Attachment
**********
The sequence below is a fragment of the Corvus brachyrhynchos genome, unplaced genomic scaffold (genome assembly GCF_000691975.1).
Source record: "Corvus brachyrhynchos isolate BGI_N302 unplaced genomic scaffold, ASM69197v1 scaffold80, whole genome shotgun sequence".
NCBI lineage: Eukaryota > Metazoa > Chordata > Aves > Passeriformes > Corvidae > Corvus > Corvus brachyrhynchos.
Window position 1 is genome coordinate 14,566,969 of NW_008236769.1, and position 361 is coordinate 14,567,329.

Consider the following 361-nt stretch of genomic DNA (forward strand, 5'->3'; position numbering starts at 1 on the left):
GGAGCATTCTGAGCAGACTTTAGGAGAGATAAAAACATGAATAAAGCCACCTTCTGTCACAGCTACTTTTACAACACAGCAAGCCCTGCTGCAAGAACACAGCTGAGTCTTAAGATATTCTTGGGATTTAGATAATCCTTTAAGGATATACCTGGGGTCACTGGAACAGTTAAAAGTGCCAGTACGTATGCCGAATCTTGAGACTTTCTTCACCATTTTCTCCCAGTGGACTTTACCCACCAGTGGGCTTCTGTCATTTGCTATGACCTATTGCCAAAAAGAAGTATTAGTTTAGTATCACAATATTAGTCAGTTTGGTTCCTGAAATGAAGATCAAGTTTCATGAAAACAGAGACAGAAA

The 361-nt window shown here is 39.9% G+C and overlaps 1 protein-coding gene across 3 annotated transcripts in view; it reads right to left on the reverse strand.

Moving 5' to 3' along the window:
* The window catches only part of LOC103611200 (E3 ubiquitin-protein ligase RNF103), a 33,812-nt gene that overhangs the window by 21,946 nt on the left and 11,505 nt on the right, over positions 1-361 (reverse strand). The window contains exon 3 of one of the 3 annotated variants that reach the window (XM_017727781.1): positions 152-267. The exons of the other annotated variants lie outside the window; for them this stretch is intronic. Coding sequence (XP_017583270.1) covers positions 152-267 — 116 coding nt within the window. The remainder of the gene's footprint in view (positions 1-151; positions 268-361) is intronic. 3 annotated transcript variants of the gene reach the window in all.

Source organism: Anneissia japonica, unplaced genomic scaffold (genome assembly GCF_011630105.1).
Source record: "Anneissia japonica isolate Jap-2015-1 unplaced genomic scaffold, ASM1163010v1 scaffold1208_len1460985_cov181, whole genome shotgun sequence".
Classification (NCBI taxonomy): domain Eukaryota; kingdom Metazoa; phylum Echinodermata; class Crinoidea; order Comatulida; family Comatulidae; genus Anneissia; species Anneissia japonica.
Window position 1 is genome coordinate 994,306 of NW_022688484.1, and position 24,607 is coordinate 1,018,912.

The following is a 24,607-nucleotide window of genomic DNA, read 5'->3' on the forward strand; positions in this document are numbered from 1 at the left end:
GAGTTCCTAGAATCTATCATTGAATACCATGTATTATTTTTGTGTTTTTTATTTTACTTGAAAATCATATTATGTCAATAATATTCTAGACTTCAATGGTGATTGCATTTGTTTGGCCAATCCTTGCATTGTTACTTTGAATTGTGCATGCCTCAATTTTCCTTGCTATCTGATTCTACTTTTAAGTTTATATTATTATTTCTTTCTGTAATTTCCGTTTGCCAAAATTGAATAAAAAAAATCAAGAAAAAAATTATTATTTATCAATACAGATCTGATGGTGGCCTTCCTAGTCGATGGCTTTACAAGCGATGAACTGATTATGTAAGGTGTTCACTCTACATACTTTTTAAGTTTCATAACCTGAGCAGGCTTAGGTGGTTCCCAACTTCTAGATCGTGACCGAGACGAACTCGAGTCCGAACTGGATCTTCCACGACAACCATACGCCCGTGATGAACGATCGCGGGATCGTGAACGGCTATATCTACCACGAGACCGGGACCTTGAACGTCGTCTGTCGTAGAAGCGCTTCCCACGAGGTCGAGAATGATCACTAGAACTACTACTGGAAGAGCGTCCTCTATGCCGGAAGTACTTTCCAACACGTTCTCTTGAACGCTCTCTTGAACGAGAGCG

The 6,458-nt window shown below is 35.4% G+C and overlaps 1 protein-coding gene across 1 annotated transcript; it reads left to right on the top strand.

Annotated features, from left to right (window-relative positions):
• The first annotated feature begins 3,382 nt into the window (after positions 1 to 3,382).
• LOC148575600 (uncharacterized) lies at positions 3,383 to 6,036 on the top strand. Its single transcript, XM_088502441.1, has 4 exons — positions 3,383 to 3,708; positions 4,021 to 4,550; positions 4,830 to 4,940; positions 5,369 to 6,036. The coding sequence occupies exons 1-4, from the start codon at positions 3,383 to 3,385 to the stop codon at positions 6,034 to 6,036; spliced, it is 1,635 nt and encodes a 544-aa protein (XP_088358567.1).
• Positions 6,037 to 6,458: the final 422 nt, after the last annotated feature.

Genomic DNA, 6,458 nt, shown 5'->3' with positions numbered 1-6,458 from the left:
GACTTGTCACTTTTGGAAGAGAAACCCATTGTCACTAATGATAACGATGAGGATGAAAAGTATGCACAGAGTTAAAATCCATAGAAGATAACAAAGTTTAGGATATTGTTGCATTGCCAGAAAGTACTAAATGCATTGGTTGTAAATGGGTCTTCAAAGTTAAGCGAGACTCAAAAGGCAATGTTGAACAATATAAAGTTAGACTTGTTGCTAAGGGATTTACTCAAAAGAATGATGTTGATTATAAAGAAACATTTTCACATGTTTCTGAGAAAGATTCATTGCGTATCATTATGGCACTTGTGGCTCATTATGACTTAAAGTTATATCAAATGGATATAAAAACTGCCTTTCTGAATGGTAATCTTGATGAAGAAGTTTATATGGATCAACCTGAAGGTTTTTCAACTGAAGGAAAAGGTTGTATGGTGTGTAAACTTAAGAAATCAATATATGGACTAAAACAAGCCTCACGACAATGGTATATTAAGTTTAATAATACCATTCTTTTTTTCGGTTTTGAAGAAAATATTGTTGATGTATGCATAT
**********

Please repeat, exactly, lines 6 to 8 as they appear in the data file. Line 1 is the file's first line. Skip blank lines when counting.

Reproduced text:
GGAGCATTCTGAGCAGACTTTAGGAGAGATAAAAACATGAATAAAGCCACCTTCTGTCACAGCTACTTTTACAACACAGCAAGCCCTGCTGCAAGAACACAGCTGAGTCTTAAGATATTCTTGGGATTTAGATAATCCTTTAAGGATATACCTGGGGTCACTGGAACAGTTAAAAGTGCCAGTACGTATGCCGAATCTTGAGACTTTCTTCACCATTTTCTCCCAGTGGACTTTACCCACCAGTGGGCTTCTGTCATTTGCTATGACCTATTGCCAAAAAGAAGTATTAGTTTAGTATCACAATATTAGTCAGTTTGGTTCCTGAAATGAAGATCAAGTTTCATGAAAACAGAGACAGAAA

The 361-nt window shown here is 39.9% G+C and overlaps 1 protein-coding gene across 3 annotated transcripts in view; it reads right to left on the reverse strand.

Moving 5' to 3' along the window: